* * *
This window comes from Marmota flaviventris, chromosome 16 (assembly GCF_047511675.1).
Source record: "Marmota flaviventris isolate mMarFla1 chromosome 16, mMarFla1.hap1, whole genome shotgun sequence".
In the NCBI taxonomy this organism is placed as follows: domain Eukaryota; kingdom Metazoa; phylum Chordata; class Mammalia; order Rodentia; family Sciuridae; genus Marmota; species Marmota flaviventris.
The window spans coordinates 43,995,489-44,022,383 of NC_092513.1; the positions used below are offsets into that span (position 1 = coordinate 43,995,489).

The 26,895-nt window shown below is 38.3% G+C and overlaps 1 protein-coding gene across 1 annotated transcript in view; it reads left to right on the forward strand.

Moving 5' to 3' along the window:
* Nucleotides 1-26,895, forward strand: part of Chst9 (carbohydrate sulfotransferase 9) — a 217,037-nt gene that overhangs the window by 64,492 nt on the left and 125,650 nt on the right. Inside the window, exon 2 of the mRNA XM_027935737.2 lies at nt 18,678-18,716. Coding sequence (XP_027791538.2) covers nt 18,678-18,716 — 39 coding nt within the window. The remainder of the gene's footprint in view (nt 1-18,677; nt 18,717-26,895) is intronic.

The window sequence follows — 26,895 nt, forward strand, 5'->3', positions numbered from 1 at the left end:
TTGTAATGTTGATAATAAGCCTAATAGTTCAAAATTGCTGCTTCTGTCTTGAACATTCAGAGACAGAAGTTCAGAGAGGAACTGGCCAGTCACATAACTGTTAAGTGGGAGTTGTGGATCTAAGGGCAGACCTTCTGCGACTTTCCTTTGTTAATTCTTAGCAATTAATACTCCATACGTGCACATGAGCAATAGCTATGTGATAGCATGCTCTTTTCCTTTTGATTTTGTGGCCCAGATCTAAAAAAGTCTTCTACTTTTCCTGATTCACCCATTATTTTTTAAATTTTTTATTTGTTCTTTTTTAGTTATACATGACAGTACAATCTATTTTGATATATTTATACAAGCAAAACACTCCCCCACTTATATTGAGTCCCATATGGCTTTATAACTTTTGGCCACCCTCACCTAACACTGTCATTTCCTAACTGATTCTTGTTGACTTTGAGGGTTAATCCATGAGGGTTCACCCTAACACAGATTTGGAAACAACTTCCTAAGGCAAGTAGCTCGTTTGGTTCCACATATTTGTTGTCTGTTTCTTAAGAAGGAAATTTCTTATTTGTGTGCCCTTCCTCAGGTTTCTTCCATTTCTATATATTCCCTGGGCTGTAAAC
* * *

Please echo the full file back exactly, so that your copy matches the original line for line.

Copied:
This window comes from Marmota flaviventris, chromosome 16 (assembly GCF_047511675.1).
Source record: "Marmota flaviventris isolate mMarFla1 chromosome 16, mMarFla1.hap1, whole genome shotgun sequence".
In the NCBI taxonomy this organism is placed as follows: domain Eukaryota; kingdom Metazoa; phylum Chordata; class Mammalia; order Rodentia; family Sciuridae; genus Marmota; species Marmota flaviventris.
The window spans coordinates 43,995,489-44,022,383 of NC_092513.1; the positions used below are offsets into that span (position 1 = coordinate 43,995,489).

The 26,895-nt window shown below is 38.3% G+C and overlaps 1 protein-coding gene across 1 annotated transcript in view; it reads left to right on the forward strand.

Moving 5' to 3' along the window:
* Nucleotides 1-26,895, forward strand: part of Chst9 (carbohydrate sulfotransferase 9) — a 217,037-nt gene that overhangs the window by 64,492 nt on the left and 125,650 nt on the right. Inside the window, exon 2 of the mRNA XM_027935737.2 lies at nt 18,678-18,716. Coding sequence (XP_027791538.2) covers nt 18,678-18,716 — 39 coding nt within the window. The remainder of the gene's footprint in view (nt 1-18,677; nt 18,717-26,895) is intronic.

The window sequence follows — 26,895 nt, forward strand, 5'->3', positions numbered from 1 at the left end:
TTGTAATGTTGATAATAAGCCTAATAGTTCAAAATTGCTGCTTCTGTCTTGAACATTCAGAGACAGAAGTTCAGAGAGGAACTGGCCAGTCACATAACTGTTAAGTGGGAGTTGTGGATCTAAGGGCAGACCTTCTGCGACTTTCCTTTGTTAATTCTTAGCAATTAATACTCCATACGTGCACATGAGCAATAGCTATGTGATAGCATGCTCTTTTCCTTTTGATTTTGTGGCCCAGATCTAAAAAAGTCTTCTACTTTTCCTGATTCACCCATTATTTTTTAAATTTTTTATTTGTTCTTTTTTAGTTATACATGACAGTACAATCTATTTTGATATATTTATACAAGCAAAACACTCCCCCACTTATATTGAGTCCCATATGGCTTTATAACTTTTGGCCACCCTCACCTAACACTGTCATTTCCTAACTGATTCTTGTTGACTTTGAGGGTTAATCCATGAGGGTTCACCCTAACACAGATTTGGAAACAACTTCCTAAGGCAAGTAGCTCGTTTGGTTCCACATATTTGTTGTCTGTTTCTTAAGAAGGAAATTTCTTATTTGTGTGCCCTTCCTCAGGTTTCTTCCATTTCTATATATTCCCTGGGCTGTAAAC